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The Roar


The five changes Brad Fittler must make for NSW to win Game 2

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10th June, 2019
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I’d like to believe that New South Wales were narrowly edged out by Queensland in Game 1.

That the Blues dominated the run of play for the majority of the contest only for the Maroons to come storming home in the second half.

But the reality is that NSW were comprehensively beaten.

The game was evenly poised during the first half. The Blues created plenty of opportunities through the brilliance of Damien Cook and James Tedesco, and while they failed to convert possession into points, they were making good metres through the middle.

Things looked promising.

The second half was a different story altogether. The Maroons downed a schooner of Origin Kool-Aid during the break and came out of the sheds breathing fire. They started tackling harder, running with more purpose, and dictating the pace of the game. The away side simply had no answers.


In the end, the 18-14 scoreline flattered NSW, yet while Kevin Walters would have been delighted to have won the game, I’m sure he wasn’t satisfied with his team’s performance. The Maroons left plenty of points on the field at Suncorp Stadium. Don’t expect that to happen again.

So before Brad Fittler selects his team for Game 2, he needs to ask himself whether the current team is capable of beating an improved Queensland side.

To win in Perth and keep the series alive, Fittler needs to make five key changes.

Change 1: Tariq Sims replaces Jack Wighton
As is the case every year, the build-up to Game 1 focused almost entirely on the ferocity of Origin football. Clips of Paul Harragon hurling himself into the defence and Mark Carroll bleeding from the head played on loop, designed to fire up even the most fair-weather of New South Wales supporters.

So when the Maroons started dominating early in the second half, pinning the Blues inside their own 20-metre line with blistering line-speed and punishing defence, I – like many of my fellow New South Welshmen – waited for our forward leader to step up and return serve.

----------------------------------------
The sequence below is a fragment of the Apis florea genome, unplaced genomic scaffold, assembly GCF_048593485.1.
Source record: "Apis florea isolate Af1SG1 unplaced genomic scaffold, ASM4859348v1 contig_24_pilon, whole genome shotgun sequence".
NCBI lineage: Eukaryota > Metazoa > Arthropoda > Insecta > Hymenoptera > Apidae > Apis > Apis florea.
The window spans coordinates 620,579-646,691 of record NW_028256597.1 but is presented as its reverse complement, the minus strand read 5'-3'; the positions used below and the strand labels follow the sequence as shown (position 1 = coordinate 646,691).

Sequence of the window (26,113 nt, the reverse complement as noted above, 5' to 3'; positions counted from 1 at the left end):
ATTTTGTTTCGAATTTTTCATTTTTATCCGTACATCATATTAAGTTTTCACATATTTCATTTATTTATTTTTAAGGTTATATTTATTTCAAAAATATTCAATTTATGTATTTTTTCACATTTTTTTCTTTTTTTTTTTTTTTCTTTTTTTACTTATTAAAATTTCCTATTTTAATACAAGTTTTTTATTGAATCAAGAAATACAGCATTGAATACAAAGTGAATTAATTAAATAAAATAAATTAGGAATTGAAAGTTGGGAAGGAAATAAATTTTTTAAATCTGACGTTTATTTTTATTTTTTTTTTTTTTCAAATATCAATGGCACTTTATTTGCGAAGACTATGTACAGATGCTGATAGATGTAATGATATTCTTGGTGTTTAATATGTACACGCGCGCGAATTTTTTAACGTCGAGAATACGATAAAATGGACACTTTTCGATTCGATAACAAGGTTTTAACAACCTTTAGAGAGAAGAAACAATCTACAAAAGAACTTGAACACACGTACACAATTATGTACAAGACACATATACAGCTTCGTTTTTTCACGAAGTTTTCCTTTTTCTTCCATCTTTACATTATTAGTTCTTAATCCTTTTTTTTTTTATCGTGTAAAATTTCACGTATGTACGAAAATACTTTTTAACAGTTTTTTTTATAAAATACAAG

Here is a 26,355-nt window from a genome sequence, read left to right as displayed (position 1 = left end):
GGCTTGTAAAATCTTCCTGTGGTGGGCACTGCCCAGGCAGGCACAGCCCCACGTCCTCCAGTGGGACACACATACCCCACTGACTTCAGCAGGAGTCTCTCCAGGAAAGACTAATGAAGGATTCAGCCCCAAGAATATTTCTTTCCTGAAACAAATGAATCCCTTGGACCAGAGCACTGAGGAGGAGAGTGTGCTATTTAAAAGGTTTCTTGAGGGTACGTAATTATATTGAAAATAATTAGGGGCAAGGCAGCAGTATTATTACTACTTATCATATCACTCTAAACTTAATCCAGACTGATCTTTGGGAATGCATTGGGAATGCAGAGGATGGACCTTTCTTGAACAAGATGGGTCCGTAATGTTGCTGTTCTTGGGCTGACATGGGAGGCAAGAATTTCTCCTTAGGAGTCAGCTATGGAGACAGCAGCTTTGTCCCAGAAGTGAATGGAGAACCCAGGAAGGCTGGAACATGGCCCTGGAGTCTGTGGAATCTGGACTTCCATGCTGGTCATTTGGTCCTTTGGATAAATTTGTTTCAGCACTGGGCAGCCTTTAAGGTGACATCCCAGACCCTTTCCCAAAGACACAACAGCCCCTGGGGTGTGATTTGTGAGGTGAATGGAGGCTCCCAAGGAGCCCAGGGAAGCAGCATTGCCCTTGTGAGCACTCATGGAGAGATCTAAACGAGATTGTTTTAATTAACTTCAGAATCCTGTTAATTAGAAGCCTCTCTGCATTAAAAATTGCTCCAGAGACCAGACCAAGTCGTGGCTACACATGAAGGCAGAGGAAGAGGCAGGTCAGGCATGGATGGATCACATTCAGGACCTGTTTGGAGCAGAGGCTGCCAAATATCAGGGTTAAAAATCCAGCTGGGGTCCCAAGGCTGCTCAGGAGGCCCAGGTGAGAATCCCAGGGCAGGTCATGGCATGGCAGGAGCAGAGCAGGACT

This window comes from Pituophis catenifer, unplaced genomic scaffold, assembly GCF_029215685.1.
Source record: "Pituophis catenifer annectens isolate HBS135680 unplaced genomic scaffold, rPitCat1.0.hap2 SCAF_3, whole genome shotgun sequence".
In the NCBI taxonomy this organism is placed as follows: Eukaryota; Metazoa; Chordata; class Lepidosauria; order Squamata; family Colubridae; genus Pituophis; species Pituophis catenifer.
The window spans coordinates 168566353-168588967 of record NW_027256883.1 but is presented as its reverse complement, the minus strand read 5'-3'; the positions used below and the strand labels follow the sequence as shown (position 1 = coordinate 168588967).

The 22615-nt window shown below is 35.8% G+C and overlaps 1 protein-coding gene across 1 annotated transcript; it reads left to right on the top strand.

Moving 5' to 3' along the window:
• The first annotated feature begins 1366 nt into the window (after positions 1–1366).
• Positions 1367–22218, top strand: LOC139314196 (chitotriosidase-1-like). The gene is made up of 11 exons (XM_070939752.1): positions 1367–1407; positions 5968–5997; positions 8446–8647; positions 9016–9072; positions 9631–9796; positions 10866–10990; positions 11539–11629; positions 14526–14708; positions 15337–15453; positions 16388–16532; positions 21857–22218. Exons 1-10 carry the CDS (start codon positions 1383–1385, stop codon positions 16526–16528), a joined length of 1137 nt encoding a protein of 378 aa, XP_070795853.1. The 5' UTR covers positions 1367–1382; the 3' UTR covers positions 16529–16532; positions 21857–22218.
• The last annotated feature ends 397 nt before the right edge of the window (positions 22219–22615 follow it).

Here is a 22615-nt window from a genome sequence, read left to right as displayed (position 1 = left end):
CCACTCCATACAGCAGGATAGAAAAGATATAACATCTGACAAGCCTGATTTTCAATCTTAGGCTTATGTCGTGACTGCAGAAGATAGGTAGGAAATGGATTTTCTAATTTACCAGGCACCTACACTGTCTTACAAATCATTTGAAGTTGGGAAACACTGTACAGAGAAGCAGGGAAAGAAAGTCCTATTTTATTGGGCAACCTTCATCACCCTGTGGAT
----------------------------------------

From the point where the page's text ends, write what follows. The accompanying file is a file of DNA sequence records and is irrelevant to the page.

But it never happened. Much like Homer Simpson’s boxing career, the NSW kept absorbing abuse until their opponent grew weary of serving it up.

And that’s when it hit me: the Blues don’t have a forward leader.

Go through the team list if you don’t believe me. Boyd Cordner, Jake Trbojevic, Tyson Frizell, Paul Vaughan, Angus Crichton. Honestly, you’d find more mongrel at the Westminster Kennel Club than you would in the Blues pack.


Which is where Tariq Sims comes in.

Tariq Sims

Tariq Sims of the Dragons (Photo by Chris Hyde/Getty Images)

The St George Illawarra second-rower not only walks around with a permanent chip on his shoulder, he seems to revel in the physical facets of rugby league. Given the mandate to go out there and wreak havoc, Sims would provide immediate impact off the bench.

And while the idea of replacing a utility like Wighton with a specialist forward may sound concerning, the Blues have enough cover in their squad already. Cameron Murray could easily cover dummy half and centre, while Jake Trbojevic would be a handy replacement in the halves if needed.

Change 2: Josh Jackson replaces Angus Crichton
NSW were blown off the park in the second half of Game 1. Queensland came out of the sheds with a maniacal intensity rarely witnessed outside the Westfield carpark at Bondi Junction, and the Blues couldn’t match it.

Part of the problem was Fittler’s forward rotation. With Murray and Payne Haas both on debut and Crichton still relatively green, the inexperience of the bench needed to be mitigated by timing their introduction into the contest carefully. In this regard, they failed.

For extended periods of the second half all three bench forwards were on the field at the same time, during which period Queensland regained the ascendency, bullying and bashing the opposing pack into submission. At times the contest was so lopsided, I had to remind myself that I wasn’t watching a Parramatta game.

While Murray played with plenty of enthusiasm and Haas punched out multiple strong carries, Crichton was well off the pace of the game. He wasn’t in the best club-form heading into this contest, and only held his spot through incumbency.

Angus Crichton

(Photo by Cameron Spencer/Getty Images)

It would be tempting to hand a debut to Ryan Matterson or Dale Finucane, as both are certainly deserving of selection. However this would only compound the issue of inexperience.

I’m going with Josh Jackson.

The Bulldogs skipper is one of the most reliable performers in the competition. Similar to Cordner, Jackson is a stout defender and plays long minutes. But more importantly, his first carry is just as tough as his last.

He will provide veteran leadership while the starting forwards are having a breather.

Change 3: Matt Lodge replaces David Klemmer